With a nationwide recession brought forth by the coronavirus pandemic, California is projecting a $54.3 billion deficit over the next year and an unemployment rate higher than during the Great Recession, but Gov. Gavin Newsom said Thursday the state is well-positioned to deal with the challenge.
“We’re better positioned to deal with this shortfall than we have shortfalls in the past. We’ll get through it by working together — a collaborative spirit of shared responsibility,” said Newsom during his daily briefing.
A revised state budget, released Thursday by the Department of Finance, compared the projections to the pre-pandemic budget in January when Newsom’s office estimated a $5.6 billion surplus and a record level of reserves at $21 billion for its proposed $222 billion budget.
The May revision reflects continued economic losses this year as a result of the pandemic, however.
“The widespread economic interruption caused by the global pandemic is unprecedented in modern history,” read the Department of Finance’s fiscal update, adding that job losses and business closures will sharply reduce state revenues. The 2020 unemployment rate is expected to be 18%, which was higher than that during the Great Recession. Since mid-March, more than 4.2 million claims had been filed.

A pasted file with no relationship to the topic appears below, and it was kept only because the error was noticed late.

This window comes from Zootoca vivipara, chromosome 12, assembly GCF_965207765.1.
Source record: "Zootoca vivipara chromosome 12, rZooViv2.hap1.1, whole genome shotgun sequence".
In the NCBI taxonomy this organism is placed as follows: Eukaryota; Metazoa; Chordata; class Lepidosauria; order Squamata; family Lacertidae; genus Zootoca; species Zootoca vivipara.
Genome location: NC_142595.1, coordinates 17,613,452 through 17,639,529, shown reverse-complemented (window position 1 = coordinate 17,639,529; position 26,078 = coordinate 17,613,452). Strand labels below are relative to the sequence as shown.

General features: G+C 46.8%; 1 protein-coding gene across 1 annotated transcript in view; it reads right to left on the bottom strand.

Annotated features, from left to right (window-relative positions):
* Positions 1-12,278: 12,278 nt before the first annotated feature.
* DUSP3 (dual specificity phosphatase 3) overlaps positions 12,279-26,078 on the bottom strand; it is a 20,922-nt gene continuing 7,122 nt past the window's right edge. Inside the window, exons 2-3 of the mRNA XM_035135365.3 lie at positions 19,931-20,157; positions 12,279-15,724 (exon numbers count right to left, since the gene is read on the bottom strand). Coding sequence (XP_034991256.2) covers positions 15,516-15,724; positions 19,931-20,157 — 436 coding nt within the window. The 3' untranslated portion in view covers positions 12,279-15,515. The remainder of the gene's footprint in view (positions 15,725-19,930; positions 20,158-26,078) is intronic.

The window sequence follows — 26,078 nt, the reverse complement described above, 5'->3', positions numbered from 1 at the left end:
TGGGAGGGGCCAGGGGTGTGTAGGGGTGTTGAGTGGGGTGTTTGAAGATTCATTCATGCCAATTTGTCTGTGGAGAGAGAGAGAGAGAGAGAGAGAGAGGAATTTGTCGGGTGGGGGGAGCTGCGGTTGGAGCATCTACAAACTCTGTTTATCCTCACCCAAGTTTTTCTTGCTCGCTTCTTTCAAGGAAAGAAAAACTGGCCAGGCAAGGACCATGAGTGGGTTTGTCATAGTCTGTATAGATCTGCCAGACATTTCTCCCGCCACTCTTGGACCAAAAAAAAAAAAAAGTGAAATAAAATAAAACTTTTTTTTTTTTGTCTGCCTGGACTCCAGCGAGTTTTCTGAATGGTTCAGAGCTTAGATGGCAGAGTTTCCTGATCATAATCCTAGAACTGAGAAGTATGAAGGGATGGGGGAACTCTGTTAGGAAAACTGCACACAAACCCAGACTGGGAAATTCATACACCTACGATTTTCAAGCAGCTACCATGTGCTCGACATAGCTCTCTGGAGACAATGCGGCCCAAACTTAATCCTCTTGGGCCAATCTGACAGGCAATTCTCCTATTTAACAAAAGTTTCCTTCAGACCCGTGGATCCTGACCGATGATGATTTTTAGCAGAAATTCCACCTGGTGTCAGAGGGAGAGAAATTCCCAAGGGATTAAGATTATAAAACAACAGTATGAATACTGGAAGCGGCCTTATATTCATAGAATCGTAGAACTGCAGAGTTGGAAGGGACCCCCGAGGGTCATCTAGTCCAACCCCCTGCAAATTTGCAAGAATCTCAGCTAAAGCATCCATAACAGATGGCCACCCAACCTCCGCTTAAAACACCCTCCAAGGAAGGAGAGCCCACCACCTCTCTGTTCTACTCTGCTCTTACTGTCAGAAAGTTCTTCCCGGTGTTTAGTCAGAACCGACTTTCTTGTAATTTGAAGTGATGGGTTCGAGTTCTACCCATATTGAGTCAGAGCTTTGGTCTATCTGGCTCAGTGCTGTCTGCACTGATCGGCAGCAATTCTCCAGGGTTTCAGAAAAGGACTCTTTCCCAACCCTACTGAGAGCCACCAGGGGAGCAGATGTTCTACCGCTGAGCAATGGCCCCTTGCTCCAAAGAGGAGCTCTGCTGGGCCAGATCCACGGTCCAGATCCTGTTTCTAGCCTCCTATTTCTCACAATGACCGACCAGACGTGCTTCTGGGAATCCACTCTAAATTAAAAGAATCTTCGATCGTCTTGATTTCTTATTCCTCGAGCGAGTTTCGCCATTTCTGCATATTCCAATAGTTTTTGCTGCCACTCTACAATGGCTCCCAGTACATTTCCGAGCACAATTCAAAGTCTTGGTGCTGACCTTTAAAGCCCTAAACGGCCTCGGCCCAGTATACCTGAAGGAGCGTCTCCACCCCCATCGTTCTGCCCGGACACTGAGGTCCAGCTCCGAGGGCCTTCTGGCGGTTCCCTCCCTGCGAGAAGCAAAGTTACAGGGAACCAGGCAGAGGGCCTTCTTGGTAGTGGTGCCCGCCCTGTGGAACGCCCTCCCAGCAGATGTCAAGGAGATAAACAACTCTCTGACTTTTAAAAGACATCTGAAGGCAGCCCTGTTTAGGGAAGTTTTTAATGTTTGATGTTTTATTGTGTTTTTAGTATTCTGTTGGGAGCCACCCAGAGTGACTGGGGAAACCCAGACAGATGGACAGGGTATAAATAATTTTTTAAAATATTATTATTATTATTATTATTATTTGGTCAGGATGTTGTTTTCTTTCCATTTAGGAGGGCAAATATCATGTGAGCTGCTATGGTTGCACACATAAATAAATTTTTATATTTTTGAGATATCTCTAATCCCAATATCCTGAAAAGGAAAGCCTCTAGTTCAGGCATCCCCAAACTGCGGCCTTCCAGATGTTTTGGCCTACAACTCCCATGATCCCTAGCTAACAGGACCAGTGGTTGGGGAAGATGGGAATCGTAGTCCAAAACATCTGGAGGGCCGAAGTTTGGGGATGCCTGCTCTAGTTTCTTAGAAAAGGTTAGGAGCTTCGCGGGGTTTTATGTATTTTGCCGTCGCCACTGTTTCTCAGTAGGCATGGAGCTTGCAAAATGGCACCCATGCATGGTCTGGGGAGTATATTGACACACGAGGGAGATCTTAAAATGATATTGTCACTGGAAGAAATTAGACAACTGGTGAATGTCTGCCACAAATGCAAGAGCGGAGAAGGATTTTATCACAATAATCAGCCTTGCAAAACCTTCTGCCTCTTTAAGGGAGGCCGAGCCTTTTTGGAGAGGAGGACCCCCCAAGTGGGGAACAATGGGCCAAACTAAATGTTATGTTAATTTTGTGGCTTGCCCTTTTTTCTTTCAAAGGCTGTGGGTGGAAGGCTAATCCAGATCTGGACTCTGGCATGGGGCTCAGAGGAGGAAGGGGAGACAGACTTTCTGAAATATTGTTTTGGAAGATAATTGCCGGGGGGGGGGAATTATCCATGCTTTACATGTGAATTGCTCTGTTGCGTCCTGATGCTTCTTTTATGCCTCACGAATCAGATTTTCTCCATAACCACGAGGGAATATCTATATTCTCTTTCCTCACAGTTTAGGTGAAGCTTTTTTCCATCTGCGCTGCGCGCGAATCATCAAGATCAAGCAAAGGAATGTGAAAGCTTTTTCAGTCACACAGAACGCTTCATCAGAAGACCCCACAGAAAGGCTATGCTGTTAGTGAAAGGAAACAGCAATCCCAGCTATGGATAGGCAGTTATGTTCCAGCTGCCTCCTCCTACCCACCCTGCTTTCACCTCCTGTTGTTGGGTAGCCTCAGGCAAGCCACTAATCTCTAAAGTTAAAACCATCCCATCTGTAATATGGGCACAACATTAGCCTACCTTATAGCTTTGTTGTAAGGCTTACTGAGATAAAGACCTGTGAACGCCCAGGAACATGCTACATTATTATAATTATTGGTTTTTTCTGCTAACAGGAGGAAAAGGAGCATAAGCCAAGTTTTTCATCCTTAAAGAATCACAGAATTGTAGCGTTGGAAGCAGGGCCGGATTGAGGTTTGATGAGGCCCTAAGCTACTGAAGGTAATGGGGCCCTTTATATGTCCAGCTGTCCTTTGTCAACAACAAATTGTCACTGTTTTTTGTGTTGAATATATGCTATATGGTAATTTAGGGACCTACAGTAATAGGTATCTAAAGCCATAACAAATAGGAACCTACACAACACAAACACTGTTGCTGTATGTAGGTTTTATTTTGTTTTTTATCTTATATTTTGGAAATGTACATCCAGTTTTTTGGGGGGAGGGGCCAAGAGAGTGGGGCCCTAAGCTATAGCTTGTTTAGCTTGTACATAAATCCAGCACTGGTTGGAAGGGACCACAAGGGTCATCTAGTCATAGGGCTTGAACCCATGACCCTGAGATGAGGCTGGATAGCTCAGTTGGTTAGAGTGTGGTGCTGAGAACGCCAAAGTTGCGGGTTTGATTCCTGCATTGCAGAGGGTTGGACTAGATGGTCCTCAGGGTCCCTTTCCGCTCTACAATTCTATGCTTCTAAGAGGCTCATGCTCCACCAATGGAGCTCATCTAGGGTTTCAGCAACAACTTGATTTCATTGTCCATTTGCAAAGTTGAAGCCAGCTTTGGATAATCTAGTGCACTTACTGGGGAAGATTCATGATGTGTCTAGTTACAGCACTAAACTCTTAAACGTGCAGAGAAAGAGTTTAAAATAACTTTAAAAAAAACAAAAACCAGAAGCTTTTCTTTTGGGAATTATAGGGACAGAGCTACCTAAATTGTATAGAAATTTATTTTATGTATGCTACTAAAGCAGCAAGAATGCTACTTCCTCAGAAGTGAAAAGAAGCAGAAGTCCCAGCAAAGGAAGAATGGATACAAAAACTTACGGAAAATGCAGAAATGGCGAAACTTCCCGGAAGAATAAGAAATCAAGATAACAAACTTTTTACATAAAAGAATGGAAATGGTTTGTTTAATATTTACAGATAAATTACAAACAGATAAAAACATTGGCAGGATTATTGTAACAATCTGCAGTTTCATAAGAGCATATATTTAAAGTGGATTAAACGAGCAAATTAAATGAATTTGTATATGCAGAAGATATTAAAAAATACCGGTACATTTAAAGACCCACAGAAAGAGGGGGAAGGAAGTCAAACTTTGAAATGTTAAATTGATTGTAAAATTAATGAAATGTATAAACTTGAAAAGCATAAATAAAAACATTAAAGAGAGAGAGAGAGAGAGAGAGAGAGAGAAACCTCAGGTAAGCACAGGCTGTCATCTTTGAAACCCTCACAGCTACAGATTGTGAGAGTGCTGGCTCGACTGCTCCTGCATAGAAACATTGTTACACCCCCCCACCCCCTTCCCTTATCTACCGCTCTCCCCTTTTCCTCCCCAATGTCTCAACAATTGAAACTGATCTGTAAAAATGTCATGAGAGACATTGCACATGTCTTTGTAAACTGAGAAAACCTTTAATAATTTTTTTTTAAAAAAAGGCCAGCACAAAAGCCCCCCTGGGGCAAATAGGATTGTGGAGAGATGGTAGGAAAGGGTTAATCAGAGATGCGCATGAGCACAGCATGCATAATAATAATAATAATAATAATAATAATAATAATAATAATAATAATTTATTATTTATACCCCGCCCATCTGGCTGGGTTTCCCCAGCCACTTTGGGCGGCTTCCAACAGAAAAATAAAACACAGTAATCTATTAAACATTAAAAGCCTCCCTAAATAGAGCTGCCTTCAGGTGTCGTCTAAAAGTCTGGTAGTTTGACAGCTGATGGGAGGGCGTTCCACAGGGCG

The state’s general fund, which aids sectors in education, social services and public safety, will decline by $41.2 billion below the January projection.
Newsom called on the federal government to offer support for California and other states in need.
“These revenue shortfalls are bigger than even the state of California. We need the federal government to recognize this because at the end of the day it’s not about our state. It’s about our firefighters. It’s about our nurses. It’s about our teachers, it’s about front-line employees that we call heroes every single day for good reason,” he said.
A complete revised budget is expected to be released on May 14.
Entering stage 2 of reopening California
Newsom and Dr. Mark Ghaly, the state’s Health and Human Services secretary, offered industry guidance to reduce the risk of spreading the virus.
Businesses allowed to reopen Friday under the state’s second phase, such as retailers, manufacturers and warehouses, should take a series of safety measures.
Before reopening, all facilities should:
- Perform a detailed risk assessment and implement a site-specific protection plan.
- Train employees on how to limit the spread of COVID-19, including how to screen themselves for symptoms and stay home if they have them.
- Implement individual control measures and screenings.
- Implement disinfecting protocols.
- Implement physical distancing guidance.
Businesses should also consider increasing pickup and delivery service options, installing hands-free devices, if possible, shut down break rooms and increase the distance between workers, minimize transaction time between warehouse employees and other personnel and frequently clean delivery vehicles and equipment.
No set date, but coming soon:
Additional industries that could soon reopen, although officials did not provide an estimated date, include shopping malls, offices with physical distancing and encouraged telework, outdoor museums and dining in at restaurants while practicing the recommended distancing measures.